STORY JAM

get stuck into South London's most delicious storytelling night

Lucy Lill and Alys Torrance run out of time on Sef, Nell and a final big question

Lucy Lill: Good morning
Alys Torrance: Good morning.
Lucy Lill: Good. Let’s keep it formal. So I’m going to ask you about Stir It Up.
Alys Torrance: OK, sir/madam. Fire away.
LL: This Thursday is the last in the Stir It Up season, isn’t it?
AT: Yes. The autumn season is only 3 months. But that’s allowed us to programme something quite radical.
LL: Radical in a political way?
AT: Well, we invited a list of storytellers to tell stories which, essentially, address the stories in the news, the big issues that trouble us all.
LL: So does that mean people are referring directly to current affairs?
AT: They can do – Nick Hennessey did last month, really quite directly at times. Emily Hennessey’s Kali spoke about war, Sarah Rundle talked about alternative states. What do you think?
LL: What do I think about what Stir It Up is? It seems to me to have two purposes. To get our audiences passionately involved in stories that have a lot to say about the here and now, or the hear and now, even…
AT: Uh-hu…
LL: and to give our tellers the opportunity to flex their muscles and look for stories which have something specific to say. I was interested that both Nick Hennessey and Sarah Rundle told stories around the Civil War.
AT: Yes. Very different nights, but that – what do you call it? – people’s history, chimes with lots of us.
LL: So does that mean it’s all been very dour and serious?
AT: No! We’re here to make good nights out for people. Serious intention doesn’t mean it’s not been entertaining.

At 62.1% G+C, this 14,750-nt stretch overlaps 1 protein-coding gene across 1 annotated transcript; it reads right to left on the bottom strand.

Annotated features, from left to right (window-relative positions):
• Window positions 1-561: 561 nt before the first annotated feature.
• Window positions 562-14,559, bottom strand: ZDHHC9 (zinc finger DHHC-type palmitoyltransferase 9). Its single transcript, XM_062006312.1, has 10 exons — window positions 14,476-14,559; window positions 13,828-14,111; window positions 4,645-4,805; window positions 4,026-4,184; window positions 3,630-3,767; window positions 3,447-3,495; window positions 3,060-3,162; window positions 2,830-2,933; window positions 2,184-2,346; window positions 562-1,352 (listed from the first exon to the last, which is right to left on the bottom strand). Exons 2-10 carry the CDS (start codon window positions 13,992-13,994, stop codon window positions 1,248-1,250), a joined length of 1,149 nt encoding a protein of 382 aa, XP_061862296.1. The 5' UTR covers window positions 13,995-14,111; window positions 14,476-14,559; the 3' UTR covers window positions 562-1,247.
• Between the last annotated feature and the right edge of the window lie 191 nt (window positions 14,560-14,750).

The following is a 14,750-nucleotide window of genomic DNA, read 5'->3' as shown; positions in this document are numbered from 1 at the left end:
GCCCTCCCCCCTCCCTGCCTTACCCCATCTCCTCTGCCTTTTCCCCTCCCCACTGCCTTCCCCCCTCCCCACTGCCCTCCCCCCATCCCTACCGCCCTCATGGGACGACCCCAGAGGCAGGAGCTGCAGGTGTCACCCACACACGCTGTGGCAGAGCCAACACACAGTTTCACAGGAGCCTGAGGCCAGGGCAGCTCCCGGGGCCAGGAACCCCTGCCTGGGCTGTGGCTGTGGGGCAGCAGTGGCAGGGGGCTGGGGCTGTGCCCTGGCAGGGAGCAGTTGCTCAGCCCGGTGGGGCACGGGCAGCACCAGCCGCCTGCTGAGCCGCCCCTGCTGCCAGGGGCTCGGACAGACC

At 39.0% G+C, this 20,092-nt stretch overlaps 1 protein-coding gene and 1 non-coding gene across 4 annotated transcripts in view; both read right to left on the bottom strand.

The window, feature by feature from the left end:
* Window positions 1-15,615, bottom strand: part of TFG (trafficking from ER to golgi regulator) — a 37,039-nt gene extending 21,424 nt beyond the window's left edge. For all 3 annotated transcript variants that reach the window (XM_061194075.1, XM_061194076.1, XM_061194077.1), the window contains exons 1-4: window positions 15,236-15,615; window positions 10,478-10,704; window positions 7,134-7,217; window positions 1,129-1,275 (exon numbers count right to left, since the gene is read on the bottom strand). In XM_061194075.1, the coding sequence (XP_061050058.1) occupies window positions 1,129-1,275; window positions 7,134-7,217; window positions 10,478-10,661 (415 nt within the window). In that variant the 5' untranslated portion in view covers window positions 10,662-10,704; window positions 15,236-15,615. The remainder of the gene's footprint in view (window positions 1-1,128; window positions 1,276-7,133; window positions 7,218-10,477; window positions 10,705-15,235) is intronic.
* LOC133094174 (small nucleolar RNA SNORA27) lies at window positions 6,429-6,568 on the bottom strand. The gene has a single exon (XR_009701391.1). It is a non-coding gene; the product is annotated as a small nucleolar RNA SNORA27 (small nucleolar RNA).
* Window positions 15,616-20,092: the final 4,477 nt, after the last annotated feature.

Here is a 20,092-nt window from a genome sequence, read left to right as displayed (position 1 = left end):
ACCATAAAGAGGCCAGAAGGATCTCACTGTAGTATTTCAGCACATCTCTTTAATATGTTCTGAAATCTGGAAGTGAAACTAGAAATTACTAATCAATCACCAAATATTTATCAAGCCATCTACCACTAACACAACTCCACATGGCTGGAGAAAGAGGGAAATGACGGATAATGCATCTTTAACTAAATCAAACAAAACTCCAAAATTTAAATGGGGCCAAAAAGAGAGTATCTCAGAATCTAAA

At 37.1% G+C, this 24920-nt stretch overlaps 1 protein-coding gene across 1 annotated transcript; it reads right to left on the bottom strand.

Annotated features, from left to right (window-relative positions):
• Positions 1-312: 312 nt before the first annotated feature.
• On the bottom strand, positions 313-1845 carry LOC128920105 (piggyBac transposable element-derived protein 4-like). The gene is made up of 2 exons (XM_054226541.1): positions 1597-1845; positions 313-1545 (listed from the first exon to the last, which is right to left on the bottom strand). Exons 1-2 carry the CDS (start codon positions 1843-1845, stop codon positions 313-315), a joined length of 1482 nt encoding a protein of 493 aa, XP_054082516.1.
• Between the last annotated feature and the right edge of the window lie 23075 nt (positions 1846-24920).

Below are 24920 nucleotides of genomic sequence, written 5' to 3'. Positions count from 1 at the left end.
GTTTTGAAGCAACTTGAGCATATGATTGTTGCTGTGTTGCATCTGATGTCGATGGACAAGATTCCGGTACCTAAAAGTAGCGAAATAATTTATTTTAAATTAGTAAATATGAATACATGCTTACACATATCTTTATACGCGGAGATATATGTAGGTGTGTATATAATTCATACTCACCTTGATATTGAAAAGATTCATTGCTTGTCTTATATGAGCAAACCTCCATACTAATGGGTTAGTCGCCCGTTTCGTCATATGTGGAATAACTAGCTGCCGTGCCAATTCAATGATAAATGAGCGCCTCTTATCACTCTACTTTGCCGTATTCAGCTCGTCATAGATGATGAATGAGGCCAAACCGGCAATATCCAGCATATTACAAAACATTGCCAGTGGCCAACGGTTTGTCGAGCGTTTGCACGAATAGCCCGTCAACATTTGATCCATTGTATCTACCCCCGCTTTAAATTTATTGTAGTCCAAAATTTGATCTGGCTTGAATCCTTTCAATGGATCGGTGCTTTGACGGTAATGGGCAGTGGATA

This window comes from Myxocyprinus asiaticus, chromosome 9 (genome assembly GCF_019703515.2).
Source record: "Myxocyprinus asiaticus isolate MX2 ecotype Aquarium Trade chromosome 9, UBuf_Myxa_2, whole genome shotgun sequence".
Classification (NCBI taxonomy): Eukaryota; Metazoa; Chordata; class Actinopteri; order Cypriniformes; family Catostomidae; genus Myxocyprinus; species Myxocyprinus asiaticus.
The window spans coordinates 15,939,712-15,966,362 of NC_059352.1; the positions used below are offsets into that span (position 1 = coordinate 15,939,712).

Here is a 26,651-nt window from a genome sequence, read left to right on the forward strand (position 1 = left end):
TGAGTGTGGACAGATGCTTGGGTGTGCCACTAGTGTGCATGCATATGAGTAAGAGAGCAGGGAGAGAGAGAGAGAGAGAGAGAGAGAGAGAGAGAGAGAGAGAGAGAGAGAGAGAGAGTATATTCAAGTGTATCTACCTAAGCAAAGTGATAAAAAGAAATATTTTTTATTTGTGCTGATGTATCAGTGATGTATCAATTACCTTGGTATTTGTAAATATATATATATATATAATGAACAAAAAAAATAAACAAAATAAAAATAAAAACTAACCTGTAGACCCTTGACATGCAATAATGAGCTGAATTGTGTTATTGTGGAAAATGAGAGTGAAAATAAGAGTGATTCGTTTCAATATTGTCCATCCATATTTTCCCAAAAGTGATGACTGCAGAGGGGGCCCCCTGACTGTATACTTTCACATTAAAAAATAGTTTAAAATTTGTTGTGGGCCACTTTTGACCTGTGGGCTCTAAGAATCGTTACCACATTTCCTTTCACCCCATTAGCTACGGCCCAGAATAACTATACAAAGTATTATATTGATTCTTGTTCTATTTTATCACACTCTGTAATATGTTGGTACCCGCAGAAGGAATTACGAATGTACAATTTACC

LL: I think you’re right about the Civil War and the idea of people’s history. That’s where stories come in, isn’t it, because they belong to everyone?
AT: That’s the theory.
LL: And actually there’s been something very uplifting about both evenings…
AT: Do you think we’re reaching people who haven’t discovered storytelling before?
LL: I think we’ve had people through the door who haven’t come before, they’ve been encouraged by their friends who have come and loved it. How have tellers responded to being asked to do something so specific?
AT: I think it suits some and others have said that it’s not for them – and some we couldn’t squeeze in but really wanted to take part. And that’s the way it should be. I hope that it’s getting people thinking – audience and storytellers – about what they’re in the room for. That sounded arrogant – I didn’t mean that.
LL: Not at all. The tellers who’ve come have been quite excited about it, I think.
AT: I used to have a job which included going round the country and watching shows for selection in a festival. I had to give feedback/helpful comments to the director and company afterwards, and nearly always it boiled down to this: ‘What have you got to say that is so important that you are asking people to give you their money and several hours of their time, sitting facing front and paying full attention?’ Not everyone knew. The best work is when people are clear why they’re doing it. That doesn’t have to be a political agenda.
LL: Clarity is everything. And I think that the audiences and the tellers have all felt the importance of what we’re trying to do. Maybe that sound arrogant?